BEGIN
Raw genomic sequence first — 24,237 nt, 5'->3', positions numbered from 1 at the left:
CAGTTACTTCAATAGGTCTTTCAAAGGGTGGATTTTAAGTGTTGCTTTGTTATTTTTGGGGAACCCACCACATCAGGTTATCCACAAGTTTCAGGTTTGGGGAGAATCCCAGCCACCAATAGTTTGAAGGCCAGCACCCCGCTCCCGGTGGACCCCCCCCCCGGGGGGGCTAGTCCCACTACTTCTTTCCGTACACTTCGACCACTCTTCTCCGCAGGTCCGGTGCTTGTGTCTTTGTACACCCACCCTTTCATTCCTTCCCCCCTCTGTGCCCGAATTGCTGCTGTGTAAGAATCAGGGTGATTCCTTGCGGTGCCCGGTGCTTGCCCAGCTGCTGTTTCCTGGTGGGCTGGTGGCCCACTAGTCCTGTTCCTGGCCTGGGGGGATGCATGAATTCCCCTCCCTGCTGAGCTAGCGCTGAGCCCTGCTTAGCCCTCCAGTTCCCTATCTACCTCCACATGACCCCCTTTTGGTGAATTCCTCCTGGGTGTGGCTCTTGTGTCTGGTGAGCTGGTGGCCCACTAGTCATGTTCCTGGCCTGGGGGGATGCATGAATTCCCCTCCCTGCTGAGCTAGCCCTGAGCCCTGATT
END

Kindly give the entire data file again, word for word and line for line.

Raw genomic sequence first — 24,237 nt, 5'->3', positions numbered from 1 at the left:
CAGTTACTTCAATAGGTCTTTCAAAGGGTGGATTTTAAGTGTTGCTTTGTTATTTTTGGGGAACCCACCACATCAGGTTATCCACAAGTTTCAGGTTTGGGGAGAATCCCAGCCACCAATAGTTTGAAGGCCAGCACCCCGCTCCCGGTGGACCCCCCCCCCGGGGGGGCTAGTCCCACTACTTCTTTCCGTACACTTCGACCACTCTTCTCCGCAGGTCCGGTGCTTGTGTCTTTGTACACCCACCCTTTCATTCCTTCCCCCCTCTGTGCCCGAATTGCTGCTGTGTAAGAATCAGGGTGATTCCTTGCGGTGCCCGGTGCTTGCCCAGCTGCTGTTTCCTGGTGGGCTGGTGGCCCACTAGTCCTGTTCCTGGCCTGGGGGGATGCATGAATTCCCCTCCCTGCTGAGCTAGCGCTGAGCCCTGCTTAGCCCTCCAGTTCCCTATCTACCTCCACATGACCCCCTTTTGGTGAATTCCTCCTGGGTGTGGCTCTTGTGTCTGGTGAGCTGGTGGCCCACTAGTCATGTTCCTGGCCTGGGGGGATGCATGAATTCCCCTCCCTGCTGAGCTAGCCCTGAGCCCTGATT